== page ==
As the nation begins to reckon with its racial past, it is now experiencing a backlash by some states implementing laws and policies that will target how civics education, controversial topics, and divisive issues will be discussed from kindergarten through higher education.  From restrictions on the teaching of academic theories that analyze systemic racism to limiting other race-related discussions in the classroom, actions by these states pose not only a challenge and a danger to traditional academic freedom but also to the very definition of the role of education in a democratic society.

 This issue of the Journal of Educational Controversy asks authors to contribute their thoughts on issues such as:

 1.            How should racism be appropriately addressed at different age levels and the college classroom?  What social, historical, political, and cultural understandings should be brought to bear on the conversation?  How do we defend the educational significance for the choices we make?  How do we act in proactive ways to engage in such work so that we are not forced to be reactive?

2.            How are we to understand the political nature of the attacks against theories like Critical Race Theory and other current political actions by states to restrict and censor discussions on race in order for us to counter them more effectively?  What political dynamics and historical precedents are at play?  Can incidents from the past illuminate a response today?

3.            How should university professors prepare the next generation of teachers in confronting these issues?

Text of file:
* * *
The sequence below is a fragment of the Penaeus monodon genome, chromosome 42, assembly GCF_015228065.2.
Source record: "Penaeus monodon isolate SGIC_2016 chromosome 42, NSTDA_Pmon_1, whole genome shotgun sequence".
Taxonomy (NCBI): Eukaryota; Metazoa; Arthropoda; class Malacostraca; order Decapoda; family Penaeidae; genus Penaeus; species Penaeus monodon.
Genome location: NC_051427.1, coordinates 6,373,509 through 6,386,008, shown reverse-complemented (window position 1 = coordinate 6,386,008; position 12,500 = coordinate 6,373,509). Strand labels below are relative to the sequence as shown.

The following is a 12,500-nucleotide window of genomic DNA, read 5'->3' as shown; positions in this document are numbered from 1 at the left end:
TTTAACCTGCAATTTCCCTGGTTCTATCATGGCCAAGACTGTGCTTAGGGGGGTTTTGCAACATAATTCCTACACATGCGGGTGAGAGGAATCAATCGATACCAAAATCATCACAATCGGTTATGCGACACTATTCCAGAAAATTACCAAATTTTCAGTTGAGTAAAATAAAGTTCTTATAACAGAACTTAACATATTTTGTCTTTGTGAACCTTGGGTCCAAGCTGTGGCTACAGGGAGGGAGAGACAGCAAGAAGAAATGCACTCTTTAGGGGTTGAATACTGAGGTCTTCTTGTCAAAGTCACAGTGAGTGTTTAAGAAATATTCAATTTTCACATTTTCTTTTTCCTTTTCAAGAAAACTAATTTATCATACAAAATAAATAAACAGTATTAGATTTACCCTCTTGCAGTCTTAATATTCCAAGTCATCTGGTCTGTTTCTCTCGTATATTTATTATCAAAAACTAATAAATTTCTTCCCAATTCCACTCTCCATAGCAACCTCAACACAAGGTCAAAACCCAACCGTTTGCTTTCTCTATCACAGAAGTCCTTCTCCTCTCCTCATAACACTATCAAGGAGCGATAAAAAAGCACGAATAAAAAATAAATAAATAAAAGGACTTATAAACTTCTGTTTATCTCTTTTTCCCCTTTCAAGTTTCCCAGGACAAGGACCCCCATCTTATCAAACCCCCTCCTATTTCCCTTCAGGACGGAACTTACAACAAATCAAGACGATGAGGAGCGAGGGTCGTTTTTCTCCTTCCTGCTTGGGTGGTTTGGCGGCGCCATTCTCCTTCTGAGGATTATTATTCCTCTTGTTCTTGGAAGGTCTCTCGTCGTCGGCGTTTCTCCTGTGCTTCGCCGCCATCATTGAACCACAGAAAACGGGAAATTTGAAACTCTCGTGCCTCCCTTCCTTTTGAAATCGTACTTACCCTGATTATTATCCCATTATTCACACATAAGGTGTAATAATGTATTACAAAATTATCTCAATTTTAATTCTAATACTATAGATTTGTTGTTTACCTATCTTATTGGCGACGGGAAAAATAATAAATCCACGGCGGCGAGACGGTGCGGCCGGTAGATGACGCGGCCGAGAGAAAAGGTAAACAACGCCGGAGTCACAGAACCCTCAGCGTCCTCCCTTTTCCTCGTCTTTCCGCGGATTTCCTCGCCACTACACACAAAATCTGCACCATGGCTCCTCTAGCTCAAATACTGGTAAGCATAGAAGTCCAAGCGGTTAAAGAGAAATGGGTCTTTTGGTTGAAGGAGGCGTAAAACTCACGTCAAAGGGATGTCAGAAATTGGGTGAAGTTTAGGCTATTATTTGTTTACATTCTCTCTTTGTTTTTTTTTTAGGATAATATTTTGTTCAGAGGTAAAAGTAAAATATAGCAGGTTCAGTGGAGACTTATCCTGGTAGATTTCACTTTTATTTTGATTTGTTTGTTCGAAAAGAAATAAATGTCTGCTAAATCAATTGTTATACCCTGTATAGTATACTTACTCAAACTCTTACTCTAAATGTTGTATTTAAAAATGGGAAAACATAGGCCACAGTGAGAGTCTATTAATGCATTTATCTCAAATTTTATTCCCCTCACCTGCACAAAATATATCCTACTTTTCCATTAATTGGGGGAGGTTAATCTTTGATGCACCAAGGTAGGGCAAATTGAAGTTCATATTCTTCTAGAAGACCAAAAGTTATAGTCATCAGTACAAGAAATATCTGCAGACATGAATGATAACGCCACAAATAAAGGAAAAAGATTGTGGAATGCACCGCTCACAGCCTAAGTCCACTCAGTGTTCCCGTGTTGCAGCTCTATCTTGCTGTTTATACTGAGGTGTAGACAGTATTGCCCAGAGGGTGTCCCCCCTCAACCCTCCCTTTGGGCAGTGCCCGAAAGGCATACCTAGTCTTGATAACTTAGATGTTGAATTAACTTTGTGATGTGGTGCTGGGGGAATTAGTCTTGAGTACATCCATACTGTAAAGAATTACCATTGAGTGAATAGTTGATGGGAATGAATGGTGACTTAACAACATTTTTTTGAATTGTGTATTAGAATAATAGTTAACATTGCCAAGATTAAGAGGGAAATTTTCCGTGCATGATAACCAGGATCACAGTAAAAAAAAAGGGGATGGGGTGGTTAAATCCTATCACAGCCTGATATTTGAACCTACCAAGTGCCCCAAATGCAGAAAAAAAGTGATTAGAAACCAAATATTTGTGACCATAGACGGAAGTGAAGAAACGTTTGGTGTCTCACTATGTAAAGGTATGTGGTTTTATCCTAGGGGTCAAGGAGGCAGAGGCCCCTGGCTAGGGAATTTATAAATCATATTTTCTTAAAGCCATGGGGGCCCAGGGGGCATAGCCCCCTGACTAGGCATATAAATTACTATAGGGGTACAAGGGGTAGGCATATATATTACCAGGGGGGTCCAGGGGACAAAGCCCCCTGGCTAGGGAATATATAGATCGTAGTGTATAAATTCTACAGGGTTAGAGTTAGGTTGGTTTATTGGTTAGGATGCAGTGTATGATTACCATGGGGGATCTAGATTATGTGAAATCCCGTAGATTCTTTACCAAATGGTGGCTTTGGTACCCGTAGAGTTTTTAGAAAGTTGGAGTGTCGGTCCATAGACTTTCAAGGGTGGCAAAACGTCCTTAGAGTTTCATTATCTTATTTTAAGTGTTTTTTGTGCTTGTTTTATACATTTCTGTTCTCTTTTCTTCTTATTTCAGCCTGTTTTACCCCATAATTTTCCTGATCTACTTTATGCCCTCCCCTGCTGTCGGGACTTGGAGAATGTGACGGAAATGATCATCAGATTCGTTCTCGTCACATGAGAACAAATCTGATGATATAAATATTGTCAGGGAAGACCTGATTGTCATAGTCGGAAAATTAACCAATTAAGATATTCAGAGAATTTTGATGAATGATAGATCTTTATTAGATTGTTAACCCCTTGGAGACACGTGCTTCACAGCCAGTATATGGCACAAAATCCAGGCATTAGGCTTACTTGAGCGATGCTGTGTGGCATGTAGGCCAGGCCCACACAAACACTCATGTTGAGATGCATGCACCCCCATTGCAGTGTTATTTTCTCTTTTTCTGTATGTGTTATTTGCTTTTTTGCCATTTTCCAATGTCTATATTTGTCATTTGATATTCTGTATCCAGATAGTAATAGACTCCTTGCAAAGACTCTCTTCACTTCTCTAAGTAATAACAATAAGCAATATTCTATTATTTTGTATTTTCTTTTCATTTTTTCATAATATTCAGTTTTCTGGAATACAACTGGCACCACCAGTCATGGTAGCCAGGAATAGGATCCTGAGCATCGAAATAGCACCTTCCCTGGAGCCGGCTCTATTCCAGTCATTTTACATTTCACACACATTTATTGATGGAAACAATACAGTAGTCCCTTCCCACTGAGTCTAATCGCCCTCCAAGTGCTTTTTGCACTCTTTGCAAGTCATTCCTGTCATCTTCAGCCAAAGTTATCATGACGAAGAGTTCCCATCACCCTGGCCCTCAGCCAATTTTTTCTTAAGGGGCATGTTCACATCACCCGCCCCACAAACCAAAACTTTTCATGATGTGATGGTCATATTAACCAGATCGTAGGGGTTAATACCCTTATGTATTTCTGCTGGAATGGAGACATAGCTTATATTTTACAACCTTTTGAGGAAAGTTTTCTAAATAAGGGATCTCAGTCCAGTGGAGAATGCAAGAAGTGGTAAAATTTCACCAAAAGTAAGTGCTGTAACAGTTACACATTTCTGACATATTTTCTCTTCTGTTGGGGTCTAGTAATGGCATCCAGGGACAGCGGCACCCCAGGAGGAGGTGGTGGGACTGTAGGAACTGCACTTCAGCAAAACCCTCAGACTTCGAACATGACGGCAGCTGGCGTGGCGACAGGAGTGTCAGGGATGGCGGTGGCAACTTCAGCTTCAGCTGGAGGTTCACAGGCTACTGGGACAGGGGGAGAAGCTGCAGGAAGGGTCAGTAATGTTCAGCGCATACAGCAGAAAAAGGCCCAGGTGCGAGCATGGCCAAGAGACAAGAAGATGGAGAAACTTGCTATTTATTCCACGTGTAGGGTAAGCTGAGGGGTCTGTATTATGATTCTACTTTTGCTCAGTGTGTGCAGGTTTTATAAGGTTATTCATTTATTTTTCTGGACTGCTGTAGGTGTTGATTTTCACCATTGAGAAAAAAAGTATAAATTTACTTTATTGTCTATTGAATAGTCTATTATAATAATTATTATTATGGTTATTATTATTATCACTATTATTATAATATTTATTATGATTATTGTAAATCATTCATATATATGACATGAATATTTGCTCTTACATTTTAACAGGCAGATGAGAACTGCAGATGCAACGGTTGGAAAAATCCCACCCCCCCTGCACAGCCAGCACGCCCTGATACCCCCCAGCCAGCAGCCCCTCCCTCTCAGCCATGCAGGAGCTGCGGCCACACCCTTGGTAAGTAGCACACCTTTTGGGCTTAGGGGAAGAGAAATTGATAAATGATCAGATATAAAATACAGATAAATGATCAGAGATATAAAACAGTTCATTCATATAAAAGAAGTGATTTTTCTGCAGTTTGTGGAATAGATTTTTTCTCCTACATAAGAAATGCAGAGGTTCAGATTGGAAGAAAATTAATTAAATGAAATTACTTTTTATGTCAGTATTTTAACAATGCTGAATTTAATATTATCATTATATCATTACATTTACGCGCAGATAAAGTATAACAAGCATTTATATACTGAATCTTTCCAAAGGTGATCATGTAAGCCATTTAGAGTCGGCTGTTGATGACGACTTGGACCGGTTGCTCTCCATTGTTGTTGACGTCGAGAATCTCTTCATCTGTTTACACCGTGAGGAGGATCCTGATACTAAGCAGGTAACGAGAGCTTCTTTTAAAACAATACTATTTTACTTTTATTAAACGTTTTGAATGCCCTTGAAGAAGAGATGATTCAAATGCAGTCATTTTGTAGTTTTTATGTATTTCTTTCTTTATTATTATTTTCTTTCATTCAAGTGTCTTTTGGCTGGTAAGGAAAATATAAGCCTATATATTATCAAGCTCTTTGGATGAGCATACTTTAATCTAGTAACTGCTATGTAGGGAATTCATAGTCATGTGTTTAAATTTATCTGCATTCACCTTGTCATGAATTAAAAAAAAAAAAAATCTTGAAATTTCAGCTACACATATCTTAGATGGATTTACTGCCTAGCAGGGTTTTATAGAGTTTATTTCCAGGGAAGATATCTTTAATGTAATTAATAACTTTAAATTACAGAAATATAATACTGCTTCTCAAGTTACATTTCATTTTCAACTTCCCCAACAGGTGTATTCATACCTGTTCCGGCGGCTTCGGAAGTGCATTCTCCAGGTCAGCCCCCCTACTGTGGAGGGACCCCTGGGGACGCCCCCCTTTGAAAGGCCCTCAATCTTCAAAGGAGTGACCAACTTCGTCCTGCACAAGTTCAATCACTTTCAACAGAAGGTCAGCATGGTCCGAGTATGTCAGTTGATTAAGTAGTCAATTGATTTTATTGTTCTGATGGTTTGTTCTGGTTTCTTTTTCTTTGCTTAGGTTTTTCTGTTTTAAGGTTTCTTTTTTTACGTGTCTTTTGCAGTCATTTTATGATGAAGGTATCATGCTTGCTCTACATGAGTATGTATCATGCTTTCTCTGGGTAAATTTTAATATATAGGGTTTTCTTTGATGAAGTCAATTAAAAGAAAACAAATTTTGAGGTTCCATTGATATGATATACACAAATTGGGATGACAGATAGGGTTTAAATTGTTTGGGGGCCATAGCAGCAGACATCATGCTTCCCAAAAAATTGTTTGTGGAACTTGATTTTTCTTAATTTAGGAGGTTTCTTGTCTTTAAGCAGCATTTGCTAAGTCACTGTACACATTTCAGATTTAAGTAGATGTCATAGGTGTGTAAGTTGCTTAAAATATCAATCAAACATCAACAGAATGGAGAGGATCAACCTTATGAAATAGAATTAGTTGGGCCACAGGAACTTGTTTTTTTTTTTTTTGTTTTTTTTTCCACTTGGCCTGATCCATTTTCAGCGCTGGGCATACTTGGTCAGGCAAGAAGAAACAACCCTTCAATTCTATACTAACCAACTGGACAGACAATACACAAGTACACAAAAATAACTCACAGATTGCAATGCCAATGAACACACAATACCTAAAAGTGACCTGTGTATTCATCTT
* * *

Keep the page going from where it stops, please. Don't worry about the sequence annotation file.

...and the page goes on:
4.           What would it look like if a college of education took on the work of dismantling structural racism?

Deadline for manuscripts: February 15, 2022

Journal of Educational Controversy Website:

For questions, contact

Monday, August 23, 2021



Conference Headquarters:

The University of Vermont

Old Mill Building 94 University Place

Burlington, VT 05405

Link to Interactive Campus Map and Downtown Burlington Map

University of Vermont Parking Information

University of Vermont COVID-19 Policies

Please note that we will strictly adhere to all UVM health and safety regulations as well as all CDC recommendations. All conference participants will mask while indoors. 

Vaccination is strongly urged for all visitors to UVM’s campus.

Thursday, 10/7/21

6pm-8pm                        Cocktail party at John Dewey house, hosted by Eric & Robin                                                        Gershman

                                        186 South Willard

                                        Burlington, VT 05401

                                        *Weather permitting. At 7pm, host and author Eric Gershman will be

                                        reading from his John Dewey based story, Alive in the Basement.                                                Sneak preview:

Friday, 10/08/21


Registration & Welcome Table (Old Mill Building/John Dewey Lounge)


Official Conference Welcome (John Dewey Lounge)


First Concurrent Paper Sessions


Coffee Break


Second Concurrent Paper Sessions


Lunch Break (on your own)


John Dewey Memorial Symposium (John Dewey Lounge)


Cynthia Belliveau, Lisa Heldke, & Raymond Boisvert

Third Concurrent Paper Sessions


Fourth Concurrent Paper Sessions


School & Society Forum (John Dewey Lounge)


NEPES Keynote Address and Coffee Reception (John Dewey Lounge)


Mariana Souto-Manning

NEPES Business Meeting (John Dewey Lounge)

Saturday, 10/9